Unlike children who grow up with their biological parents or the same parents from birth, children who are removed from their home and, as a result, their birth parents can experience separation anxiety and carry it with them into early adulthood.

Fostering Advice

How to Handle Your Foster Child’s Separation Anxiety

July 9th, 2021

According to research, many children are affected by separation anxiety disorder from a very young age. The reason for this is that when they grow up and become toddlers, they realise very quickly how much they depend on their parents or guardians. For this reason, they can feel anxious when they are not around these people or left to be cared for by strangers or people they don’t know particularly well.

However, unlike children who grow up with their biological parents or the same parents from birth, children who are removed from their home and, as a result, their birth parents can experience separation anxiety and carry it with them into early adulthood.

This is usually as a result of being passed between multiple homes, which causes them to feel unstable and unable to trust very easily. Foster child separation anxiety occurs typically when a child longs for their home, but they cannot return to it for safeguarding reasons. Foster children can have extremely complex relationships with their birth parents, which, oddly enough, can make the separation anxiety even worse and very difficult to deal with while they are in care.

What is important to know is that separation anxiety is very real and should be handled with caution, love, and consideration – it is not likely to go away overnight, so you will need to be patient and work closely with your foster child as they navigate these emotions.

How to handle your foster child’s separation anxiety?


Your foster child is going to be feeling extremely vulnerable, so it is important they are made to feel as welcomed and as comfortable as possible. For that reason, it is important you do all you can to help manage the symptoms of separation anxiety, to make sure your child feels both safe and secure while in your care:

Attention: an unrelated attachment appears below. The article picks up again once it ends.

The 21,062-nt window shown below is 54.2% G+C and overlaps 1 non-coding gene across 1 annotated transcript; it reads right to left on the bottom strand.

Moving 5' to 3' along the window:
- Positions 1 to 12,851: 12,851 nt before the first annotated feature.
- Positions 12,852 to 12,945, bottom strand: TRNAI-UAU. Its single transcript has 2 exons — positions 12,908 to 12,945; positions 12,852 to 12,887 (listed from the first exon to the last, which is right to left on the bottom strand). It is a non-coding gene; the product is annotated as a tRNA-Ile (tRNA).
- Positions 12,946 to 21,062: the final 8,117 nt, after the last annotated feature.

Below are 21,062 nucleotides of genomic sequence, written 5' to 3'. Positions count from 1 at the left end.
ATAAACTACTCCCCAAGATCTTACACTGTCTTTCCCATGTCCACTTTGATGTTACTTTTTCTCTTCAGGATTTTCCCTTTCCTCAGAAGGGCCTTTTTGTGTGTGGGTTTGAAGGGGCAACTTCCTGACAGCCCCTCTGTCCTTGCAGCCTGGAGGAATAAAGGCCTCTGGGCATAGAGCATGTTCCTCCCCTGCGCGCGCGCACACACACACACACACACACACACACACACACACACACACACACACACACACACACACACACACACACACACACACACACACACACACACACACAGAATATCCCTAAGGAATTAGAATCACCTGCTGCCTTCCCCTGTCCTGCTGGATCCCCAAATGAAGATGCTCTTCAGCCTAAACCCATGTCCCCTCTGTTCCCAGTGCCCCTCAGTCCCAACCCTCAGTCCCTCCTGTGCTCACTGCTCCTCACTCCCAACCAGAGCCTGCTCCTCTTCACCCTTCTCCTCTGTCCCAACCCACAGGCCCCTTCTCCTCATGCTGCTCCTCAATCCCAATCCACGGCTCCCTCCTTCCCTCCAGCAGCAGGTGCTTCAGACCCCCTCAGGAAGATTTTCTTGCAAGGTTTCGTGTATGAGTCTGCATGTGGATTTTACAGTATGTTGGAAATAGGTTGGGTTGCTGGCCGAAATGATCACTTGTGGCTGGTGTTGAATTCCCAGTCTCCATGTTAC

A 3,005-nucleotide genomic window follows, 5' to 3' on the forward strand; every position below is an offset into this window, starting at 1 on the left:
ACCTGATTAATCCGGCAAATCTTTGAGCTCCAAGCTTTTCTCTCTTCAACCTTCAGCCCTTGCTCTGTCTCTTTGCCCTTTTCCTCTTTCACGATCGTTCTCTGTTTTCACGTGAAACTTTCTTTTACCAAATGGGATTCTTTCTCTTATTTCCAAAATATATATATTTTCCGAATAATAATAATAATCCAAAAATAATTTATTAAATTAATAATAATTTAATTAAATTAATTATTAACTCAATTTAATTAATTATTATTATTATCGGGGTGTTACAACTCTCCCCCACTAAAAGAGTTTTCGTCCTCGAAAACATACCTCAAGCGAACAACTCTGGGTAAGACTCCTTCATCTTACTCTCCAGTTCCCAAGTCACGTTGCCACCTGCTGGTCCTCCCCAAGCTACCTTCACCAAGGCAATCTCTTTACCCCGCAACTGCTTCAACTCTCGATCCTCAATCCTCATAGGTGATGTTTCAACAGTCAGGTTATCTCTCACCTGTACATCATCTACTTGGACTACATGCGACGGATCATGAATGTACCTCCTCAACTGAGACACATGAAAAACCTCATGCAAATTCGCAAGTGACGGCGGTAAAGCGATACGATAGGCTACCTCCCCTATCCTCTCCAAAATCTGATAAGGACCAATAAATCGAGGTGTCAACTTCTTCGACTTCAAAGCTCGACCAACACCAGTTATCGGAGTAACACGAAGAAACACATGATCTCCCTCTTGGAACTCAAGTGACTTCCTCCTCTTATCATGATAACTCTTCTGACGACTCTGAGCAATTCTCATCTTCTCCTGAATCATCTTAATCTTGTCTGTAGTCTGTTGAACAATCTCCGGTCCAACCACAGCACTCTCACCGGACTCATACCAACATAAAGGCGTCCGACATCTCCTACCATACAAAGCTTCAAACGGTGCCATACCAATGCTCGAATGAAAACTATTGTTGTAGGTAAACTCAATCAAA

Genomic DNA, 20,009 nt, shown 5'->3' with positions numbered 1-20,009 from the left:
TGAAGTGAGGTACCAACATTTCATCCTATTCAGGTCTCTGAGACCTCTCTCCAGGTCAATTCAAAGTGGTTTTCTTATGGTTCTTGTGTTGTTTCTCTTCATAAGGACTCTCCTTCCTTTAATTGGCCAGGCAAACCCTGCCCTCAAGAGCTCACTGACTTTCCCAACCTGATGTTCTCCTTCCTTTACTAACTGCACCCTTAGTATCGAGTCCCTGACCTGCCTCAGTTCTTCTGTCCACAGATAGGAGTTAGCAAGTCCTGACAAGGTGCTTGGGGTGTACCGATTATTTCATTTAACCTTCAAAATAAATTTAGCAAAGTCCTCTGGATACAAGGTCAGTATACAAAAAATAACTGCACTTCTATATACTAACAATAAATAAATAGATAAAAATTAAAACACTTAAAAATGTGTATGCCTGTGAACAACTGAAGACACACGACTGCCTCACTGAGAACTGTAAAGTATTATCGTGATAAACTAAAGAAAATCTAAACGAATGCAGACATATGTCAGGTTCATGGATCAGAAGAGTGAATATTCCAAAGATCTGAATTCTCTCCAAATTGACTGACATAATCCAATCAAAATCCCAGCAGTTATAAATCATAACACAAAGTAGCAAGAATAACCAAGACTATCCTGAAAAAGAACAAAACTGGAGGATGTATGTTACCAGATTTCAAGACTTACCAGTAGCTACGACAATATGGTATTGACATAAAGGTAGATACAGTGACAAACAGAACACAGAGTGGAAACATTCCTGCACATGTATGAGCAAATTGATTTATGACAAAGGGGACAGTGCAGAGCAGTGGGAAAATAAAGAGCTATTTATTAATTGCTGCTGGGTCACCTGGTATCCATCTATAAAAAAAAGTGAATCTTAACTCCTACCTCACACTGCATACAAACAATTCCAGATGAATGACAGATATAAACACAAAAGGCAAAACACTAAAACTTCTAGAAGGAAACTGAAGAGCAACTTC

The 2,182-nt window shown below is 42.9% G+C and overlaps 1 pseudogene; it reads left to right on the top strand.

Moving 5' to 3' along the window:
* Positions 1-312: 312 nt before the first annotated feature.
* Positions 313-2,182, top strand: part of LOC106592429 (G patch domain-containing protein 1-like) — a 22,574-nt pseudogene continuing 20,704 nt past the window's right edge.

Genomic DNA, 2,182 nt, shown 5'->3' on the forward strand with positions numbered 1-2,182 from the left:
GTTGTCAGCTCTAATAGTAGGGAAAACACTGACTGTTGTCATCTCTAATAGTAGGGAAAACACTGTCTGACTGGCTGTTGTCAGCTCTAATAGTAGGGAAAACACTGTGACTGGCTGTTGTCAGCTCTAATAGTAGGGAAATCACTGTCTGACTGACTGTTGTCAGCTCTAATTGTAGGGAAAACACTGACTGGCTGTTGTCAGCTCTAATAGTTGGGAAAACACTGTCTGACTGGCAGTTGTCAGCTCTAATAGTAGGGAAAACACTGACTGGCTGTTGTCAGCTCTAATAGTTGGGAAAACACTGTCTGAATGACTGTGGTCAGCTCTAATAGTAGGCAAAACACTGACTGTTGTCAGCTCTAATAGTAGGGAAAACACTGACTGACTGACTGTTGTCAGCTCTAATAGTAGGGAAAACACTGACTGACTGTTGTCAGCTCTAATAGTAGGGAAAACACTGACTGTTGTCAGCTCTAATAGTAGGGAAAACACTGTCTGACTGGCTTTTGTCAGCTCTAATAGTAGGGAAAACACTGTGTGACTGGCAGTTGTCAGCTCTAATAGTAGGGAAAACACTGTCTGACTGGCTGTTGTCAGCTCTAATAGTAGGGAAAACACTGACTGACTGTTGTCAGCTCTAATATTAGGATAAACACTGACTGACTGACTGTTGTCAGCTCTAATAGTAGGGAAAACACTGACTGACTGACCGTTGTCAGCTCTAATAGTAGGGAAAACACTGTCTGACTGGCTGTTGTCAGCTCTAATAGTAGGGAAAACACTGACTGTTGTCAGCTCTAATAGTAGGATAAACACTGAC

Build trust


Your foster child has potentially been through a lot throughout their life and will have probably experienced being let down more than children outside of the care system. For this reason, building trust is an essential part of being a foster parent. When a child feels as though they can trust their caregiver, the separation anxiety they may have felt is likely to become less distressing for everyone involved. Ensuring your home feels safe and welcoming for your foster child to feel part of your family will help massively with foster child separation anxiety.

Voice the problem to relevant people in their lives


Once you have established that your foster child is experiencing separation anxiety, it is important to let all the relevant people know. Teachers, social workers and, where appropriate, birth parents should all be made aware that the child is suffering from separation anxiety.

By doing this, you are not only letting everyone know, so they can take the right precautions around the child, but you are also allowing for the child to speak up about their problems. As we have mentioned, foster children will have gone through a lot already and, in some cases, they may not have had a chance to be children at all. By opening up the conversation to relevant adults in their life means the child may feel more able to vocalise how they are feeling, without having to fully explain themselves.

Develop a sincere bond


Quite often, children are unaware as to why they have been taken into care and may see you as a threat to their birth family; this is completely normal. Children can get very defensive of their birth parents and may see you as somebody who has taken them away with little to no reason. Due to this, it is vital that you find the time and make the effort to build a bond with your foster child. By doing this, you are showing them that they are in a safe environment, and you only have their best interest at heart, resulting in the symptoms of separation anxiety being reduced.

Dealing with something as complex as separation anxiety can put a huge strain on you, your family, and your foster children. For this reason, it is important that you talk to professionals if you are feeling overwhelmed by it all. Remember to never feel guilty if you are beginning to feel upset or helpless, what you are doing is challenging, but incredibly rewarding.

To find out more about the support Compass Fostering offers to foster carers, please get in touch and our friendly team will answer any questions you might have. No question is too big or too small for our team, so never feel as though you cannot ask.

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